Conditions of Work and Employment Series No. 83

Redistributing value added towards labour in apparel supply chains: Tackling low wages through purchasing practices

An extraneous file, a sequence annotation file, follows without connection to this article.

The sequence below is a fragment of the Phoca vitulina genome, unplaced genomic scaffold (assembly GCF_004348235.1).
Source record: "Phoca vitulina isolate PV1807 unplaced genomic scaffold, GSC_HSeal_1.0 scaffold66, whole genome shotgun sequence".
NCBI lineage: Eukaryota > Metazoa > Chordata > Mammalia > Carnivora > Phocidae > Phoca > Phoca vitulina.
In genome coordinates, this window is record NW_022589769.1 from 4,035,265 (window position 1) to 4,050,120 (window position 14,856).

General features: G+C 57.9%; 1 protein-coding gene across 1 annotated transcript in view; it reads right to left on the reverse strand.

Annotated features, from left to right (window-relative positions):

Efforts to redistribute value added in favour of apparel production workers are made complex by a structurally asymmetrical value chain where the potential for wage increases may be compromised by a footloose, buyer driven, outsourced system of production. Measuring change in the distribution of value added to capital and labour within such parameters is virtually impossible. However it is possible to deconstruct the capturing of gain at the level of an individual apparel product. This is the starting point and the methodological basis for this working paper which attempts to deconstruct labour costing in different national and product contexts. The paper demonstrates that there is room within buyer margins for a redistribution of value added. A critical assessment of existing individual buyer attempts to address their code of conduct commitments with respect to a 'living' wage highlights the limits and possibilities of such efforts and points towards collective buyer efforts - specifically plans for industry wide bargaining mooted, for instance, by the 'Action Collaboration Transformation' initiative (ACT). The establishment of industry-wide collective bargaining in key garment and textile sourcing countries, supported by world class manufacturing standards and responsible purchasing practices, is likely to require a degree of collective intra-organisational negotiation between buyers and suppliers to agree on a labour minute value which can deliver any new wage increase within manufacturing standards geared towards improving efficiency. The implementation of such industry wide bargains at the level of the firm could have serious implications for workers in terms of job security and work intensification, issues for which organised labour will need to prepare.